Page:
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11 Percent of the World's Population Still Without Clean Water

The United Nations’ highest policymaking body declared access to water and sanitation to be a basic human right two years ago. But a coalition of activists in late July said that goal remains little more than a good intention.

“As members of the global water justice movement,” the group said, “we are deeply concerned to see little progress being made towards the full implementation of this right.”

At the end of 2010, 89 percent of the world’s population — 6.1 billion people — were said to have “improved drinking water sources,” such as supply pipes and protected wells. But that leaves nearly 800 million people with empty cups in their hands, and billions more without access to proper sanitation.

— Posted by Alexander Reed Kelly.

The Guardian:

In March, the UN children’s agency (Unicef) and the World Health Organisation (WHO) released a joint report (pdf) claiming that the millennium development goal (MDG) of halving the proportion of people without access to safe drinking water (spelled out under goal 7 on environmental sustainability) had been reached well in advance of the 2015 deadline.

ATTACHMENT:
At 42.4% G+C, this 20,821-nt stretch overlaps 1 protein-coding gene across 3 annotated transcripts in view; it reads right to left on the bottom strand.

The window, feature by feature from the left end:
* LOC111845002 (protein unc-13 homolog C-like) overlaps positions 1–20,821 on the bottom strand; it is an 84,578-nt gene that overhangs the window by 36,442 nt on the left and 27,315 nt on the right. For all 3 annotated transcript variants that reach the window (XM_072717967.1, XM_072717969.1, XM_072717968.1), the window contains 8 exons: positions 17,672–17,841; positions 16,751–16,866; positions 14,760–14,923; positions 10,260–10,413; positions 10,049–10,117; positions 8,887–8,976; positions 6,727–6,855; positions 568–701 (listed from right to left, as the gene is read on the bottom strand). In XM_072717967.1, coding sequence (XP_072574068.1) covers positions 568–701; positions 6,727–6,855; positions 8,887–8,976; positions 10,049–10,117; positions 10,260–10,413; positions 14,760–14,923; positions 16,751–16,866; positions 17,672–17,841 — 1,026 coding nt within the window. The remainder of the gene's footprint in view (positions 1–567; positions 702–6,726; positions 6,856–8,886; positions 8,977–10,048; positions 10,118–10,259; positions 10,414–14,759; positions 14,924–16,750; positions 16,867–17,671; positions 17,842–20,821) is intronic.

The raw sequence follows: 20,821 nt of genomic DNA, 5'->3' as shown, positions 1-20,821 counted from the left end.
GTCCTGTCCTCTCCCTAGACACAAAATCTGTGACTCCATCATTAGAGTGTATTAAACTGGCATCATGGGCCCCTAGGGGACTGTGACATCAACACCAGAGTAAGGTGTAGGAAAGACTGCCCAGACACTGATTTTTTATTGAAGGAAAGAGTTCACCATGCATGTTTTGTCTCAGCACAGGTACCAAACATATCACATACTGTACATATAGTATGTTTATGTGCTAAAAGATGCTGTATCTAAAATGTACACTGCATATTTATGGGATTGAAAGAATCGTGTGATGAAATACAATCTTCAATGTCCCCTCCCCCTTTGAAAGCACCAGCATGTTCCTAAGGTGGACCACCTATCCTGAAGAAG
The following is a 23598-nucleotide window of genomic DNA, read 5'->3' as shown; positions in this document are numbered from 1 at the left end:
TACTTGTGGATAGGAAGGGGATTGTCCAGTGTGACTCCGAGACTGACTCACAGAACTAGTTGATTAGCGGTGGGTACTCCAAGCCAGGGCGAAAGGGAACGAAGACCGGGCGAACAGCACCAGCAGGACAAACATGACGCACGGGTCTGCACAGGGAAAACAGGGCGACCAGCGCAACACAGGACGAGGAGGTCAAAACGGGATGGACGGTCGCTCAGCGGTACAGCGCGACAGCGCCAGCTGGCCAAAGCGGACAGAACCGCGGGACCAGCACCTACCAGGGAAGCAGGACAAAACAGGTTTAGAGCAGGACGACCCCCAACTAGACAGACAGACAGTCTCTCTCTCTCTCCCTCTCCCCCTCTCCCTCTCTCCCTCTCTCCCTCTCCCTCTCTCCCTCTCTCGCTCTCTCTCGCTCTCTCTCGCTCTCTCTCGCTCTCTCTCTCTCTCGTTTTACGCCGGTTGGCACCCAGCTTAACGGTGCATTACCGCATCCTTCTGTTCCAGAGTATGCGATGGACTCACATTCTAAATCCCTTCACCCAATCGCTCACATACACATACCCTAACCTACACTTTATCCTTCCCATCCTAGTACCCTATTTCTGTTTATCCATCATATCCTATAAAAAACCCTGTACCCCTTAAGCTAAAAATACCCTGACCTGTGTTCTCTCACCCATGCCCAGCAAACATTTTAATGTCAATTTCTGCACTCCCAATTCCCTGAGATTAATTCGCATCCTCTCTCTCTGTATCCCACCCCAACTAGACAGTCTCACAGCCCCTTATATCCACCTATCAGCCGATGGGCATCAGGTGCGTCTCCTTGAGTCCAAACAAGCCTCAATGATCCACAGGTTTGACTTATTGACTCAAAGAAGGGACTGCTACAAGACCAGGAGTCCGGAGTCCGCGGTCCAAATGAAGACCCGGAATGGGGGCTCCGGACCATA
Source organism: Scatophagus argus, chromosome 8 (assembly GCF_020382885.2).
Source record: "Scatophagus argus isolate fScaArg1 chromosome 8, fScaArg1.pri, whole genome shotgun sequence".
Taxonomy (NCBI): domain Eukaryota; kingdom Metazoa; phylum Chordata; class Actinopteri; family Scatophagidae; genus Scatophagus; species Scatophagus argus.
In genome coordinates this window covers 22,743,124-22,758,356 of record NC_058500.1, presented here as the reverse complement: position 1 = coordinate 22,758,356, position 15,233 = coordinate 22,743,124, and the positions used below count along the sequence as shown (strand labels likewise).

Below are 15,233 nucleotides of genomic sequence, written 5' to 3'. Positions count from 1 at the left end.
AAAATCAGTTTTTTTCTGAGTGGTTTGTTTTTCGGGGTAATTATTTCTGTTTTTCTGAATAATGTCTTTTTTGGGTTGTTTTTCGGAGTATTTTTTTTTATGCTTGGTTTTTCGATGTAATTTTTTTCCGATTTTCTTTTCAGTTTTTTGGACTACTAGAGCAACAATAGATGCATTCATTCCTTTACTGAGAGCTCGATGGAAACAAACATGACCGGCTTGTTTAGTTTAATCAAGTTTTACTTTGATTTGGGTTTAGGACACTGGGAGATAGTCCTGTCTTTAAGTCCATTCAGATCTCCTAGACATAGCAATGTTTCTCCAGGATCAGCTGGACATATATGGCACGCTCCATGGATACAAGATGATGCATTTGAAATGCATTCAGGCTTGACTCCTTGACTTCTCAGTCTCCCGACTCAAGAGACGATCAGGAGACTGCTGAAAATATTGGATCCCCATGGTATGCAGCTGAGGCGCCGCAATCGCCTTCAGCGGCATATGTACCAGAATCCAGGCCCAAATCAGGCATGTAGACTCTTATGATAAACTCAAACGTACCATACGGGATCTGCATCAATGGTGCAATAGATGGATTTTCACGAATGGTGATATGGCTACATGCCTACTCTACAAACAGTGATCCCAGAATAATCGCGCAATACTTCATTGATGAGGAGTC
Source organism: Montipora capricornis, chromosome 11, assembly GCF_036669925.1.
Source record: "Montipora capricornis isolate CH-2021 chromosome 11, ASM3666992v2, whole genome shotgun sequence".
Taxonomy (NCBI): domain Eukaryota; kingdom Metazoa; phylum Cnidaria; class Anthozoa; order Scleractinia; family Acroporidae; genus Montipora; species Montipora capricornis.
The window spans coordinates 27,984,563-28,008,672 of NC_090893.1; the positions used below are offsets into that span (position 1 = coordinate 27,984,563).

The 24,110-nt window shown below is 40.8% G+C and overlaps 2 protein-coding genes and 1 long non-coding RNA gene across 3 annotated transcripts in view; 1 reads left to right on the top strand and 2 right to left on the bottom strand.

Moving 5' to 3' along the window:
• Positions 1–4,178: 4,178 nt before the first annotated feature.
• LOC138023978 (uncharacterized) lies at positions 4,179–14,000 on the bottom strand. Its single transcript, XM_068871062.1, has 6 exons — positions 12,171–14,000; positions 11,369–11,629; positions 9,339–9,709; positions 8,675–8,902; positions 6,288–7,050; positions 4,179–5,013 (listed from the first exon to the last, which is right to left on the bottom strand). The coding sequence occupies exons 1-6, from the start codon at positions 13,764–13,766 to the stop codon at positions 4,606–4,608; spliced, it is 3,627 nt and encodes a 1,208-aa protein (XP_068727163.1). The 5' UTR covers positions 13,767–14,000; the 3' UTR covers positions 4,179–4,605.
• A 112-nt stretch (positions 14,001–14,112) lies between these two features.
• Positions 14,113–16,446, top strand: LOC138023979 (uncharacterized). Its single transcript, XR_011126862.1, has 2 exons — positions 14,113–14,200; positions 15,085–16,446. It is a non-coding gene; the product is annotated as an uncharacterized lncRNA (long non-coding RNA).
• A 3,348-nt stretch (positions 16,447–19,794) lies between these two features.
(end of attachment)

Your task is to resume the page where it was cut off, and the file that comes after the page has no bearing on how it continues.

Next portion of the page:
“Today, we recognise a great achievement for people of the world,” said UN secretary-general Ban Ki-moon, pointing out that it was one of the first MDGs to be met.

… A cautious Unicef executive director Anthony Lake warned that victory could not yet be declared since at least 11% of the world’s population – roughly 783 million people – are still without access to safe drinking water, and billions are without sanitation facilities.

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Alexander Reed Kelly
Associate Editor
In December 2010, Alex was arrested for civil disobedience outside the White House alongside Truthdig columnist Chris Hedges, Pentagon whistle-blower Daniel Ellsberg, healthcare activist Margaret Flowers and…
Alexander Reed Kelly

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